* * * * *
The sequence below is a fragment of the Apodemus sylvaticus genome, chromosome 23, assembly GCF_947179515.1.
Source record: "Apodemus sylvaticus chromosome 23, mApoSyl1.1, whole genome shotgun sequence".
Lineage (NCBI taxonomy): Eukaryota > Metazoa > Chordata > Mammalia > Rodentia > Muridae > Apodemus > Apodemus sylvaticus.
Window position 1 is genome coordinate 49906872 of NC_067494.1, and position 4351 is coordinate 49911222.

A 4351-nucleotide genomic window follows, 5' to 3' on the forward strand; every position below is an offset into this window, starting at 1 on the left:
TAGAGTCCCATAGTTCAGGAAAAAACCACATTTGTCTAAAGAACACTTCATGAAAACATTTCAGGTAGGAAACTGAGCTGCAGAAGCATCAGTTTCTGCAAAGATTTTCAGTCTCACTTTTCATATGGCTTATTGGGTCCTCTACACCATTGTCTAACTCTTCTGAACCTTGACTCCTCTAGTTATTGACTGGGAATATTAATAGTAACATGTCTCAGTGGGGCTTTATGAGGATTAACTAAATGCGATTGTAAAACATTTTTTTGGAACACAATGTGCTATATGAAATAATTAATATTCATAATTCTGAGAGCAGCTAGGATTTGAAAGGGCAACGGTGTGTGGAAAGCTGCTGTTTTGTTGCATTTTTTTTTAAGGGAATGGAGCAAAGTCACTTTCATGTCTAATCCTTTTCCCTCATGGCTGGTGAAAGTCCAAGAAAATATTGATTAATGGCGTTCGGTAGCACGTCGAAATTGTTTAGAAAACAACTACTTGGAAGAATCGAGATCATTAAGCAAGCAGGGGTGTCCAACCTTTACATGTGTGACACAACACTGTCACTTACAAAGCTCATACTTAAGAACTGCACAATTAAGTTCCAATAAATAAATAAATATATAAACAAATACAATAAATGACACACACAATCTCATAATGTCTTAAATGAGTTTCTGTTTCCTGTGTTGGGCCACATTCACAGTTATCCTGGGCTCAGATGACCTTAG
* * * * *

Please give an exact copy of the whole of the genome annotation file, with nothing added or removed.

The sequence below is a fragment of the Apodemus sylvaticus genome, chromosome 23, assembly GCF_947179515.1.
Source record: "Apodemus sylvaticus chromosome 23, mApoSyl1.1, whole genome shotgun sequence".
Lineage (NCBI taxonomy): Eukaryota > Metazoa > Chordata > Mammalia > Rodentia > Muridae > Apodemus > Apodemus sylvaticus.
Window position 1 is genome coordinate 49906872 of NC_067494.1, and position 4351 is coordinate 49911222.

A 4351-nucleotide genomic window follows, 5' to 3' on the forward strand; every position below is an offset into this window, starting at 1 on the left:
TAGAGTCCCATAGTTCAGGAAAAAACCACATTTGTCTAAAGAACACTTCATGAAAACATTTCAGGTAGGAAACTGAGCTGCAGAAGCATCAGTTTCTGCAAAGATTTTCAGTCTCACTTTTCATATGGCTTATTGGGTCCTCTACACCATTGTCTAACTCTTCTGAACCTTGACTCCTCTAGTTATTGACTGGGAATATTAATAGTAACATGTCTCAGTGGGGCTTTATGAGGATTAACTAAATGCGATTGTAAAACATTTTTTTGGAACACAATGTGCTATATGAAATAATTAATATTCATAATTCTGAGAGCAGCTAGGATTTGAAAGGGCAACGGTGTGTGGAAAGCTGCTGTTTTGTTGCATTTTTTTTTAAGGGAATGGAGCAAAGTCACTTTCATGTCTAATCCTTTTCCCTCATGGCTGGTGAAAGTCCAAGAAAATATTGATTAATGGCGTTCGGTAGCACGTCGAAATTGTTTAGAAAACAACTACTTGGAAGAATCGAGATCATTAAGCAAGCAGGGGTGTCCAACCTTTACATGTGTGACACAACACTGTCACTTACAAAGCTCATACTTAAGAACTGCACAATTAAGTTCCAATAAATAAATAAATATATAAACAAATACAATAAATGACACACACAATCTCATAATGTCTTAAATGAGTTTCTGTTTCCTGTGTTGGGCCACATTCACAGTTATCCTGGGCTCAGATGACCTTAG